The sparkler bridge
What happens if the attack you missed gets further up the road and doesn’t ease off the gas? Ooh, more bad news for you. You are just going to have to dig deep and hammer away. But be careful! This is not the time to throw down your sprint power in an attempt to set a new five-second record. No, you need to do some quick battlefield calculus to assess the damage that you can sustain.
Yes, I said that you need to assess the damage you can sustain. The bigger the time gap and the harder the front group is riding, the more matches you will burn to bridge up to them if you can even do it. Remember, at 20 MPH, a 10 second gap is almost 100 meters. A 30-second gap is almost 3 football fields in length. Go to your local soccer park, and see how big of a gap that is. How long would it take you to cross that distance if your target was stationary? If your target is moving just slightly slower than you, it can feel like it takes forever to close the gap.
The reason I call this the sparkler bridge is that a sparkler is not particularly bright, nor is it loud. However, it’s still pretty darn hot. Try to touch a lit sparkler, you’ll see. [ok, DO NOT TOUCH THE LIT SPARKLER!!!! That would be just plain stupid]
To make this bridge, you have to accelerate quickly and settle into a pace that you can hold for a good three to five minutes with the possibility of having to hold it for up to ten minutes. Think of this as ten-minute power. It will be hard. It will hurt. But, you need to ride as hard as you can sustain without going so deep that you are vulnerable once you reach the intended group.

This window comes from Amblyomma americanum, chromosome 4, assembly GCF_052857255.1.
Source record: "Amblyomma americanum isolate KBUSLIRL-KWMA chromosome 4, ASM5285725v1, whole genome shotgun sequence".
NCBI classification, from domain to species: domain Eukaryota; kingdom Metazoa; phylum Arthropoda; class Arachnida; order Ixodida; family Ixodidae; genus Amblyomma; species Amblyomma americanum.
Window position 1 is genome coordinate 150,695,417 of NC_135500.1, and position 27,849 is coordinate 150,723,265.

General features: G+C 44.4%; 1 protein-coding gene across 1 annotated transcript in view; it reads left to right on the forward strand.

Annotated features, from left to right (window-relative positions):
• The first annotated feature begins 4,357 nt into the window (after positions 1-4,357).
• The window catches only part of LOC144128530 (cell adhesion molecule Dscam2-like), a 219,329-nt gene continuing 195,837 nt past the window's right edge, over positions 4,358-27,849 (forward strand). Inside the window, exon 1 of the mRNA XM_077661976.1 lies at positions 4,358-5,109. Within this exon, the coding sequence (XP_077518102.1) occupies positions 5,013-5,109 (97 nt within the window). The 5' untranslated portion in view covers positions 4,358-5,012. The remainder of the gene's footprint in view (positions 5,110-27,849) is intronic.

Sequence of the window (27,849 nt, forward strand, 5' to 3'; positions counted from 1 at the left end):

The bridge to Attackland
Why keep something in reserve if you get to rest once you get to the back of the bunch? Well, the front group may not want additional company. Worse, if you overshoot, putting yourself on the front, and show fatigue (aka blood) to the group, they may attack you just on general principle. Why keep a rider around who has already show the strength to make the bridge? If that rider recovers, he/she could be very dangerous later in the race. It’s better to attack the rider and get rid of the threat before it becomes one.
If you are not careful with your bridge, you could accidentally trigger a slew of attacks that end your bid for glory very early in the day. Think of it like clapping your hands in an avalanche-prone area. One small, inconsequential action could lead to devastation and destruction, although on completely different levels, obviously.
Wrapping it up
Bridging is tough row to hoe. During IRL events, you have no idea at the effort level being put out by the front group. If you are fortunate enough to have time splits, that’s what you have. On Zwift, you have the luxury of seeing what power everyone is putting out. It’s just up to you to match it and go harder. Like we discussed earlier, you have to keep something in reserve, and you have to protect yourself once you get in the next group up the road. Ease into the back of that group and try to recover without showing too much weakness.
Of course, the best way to avoid having to bridge is to maintain a good position in the bunch and being very attentive at all times. Once the race is on, there is no break. There is no down time, and no quarter is given. That’s it for now. Until next time, Ride On!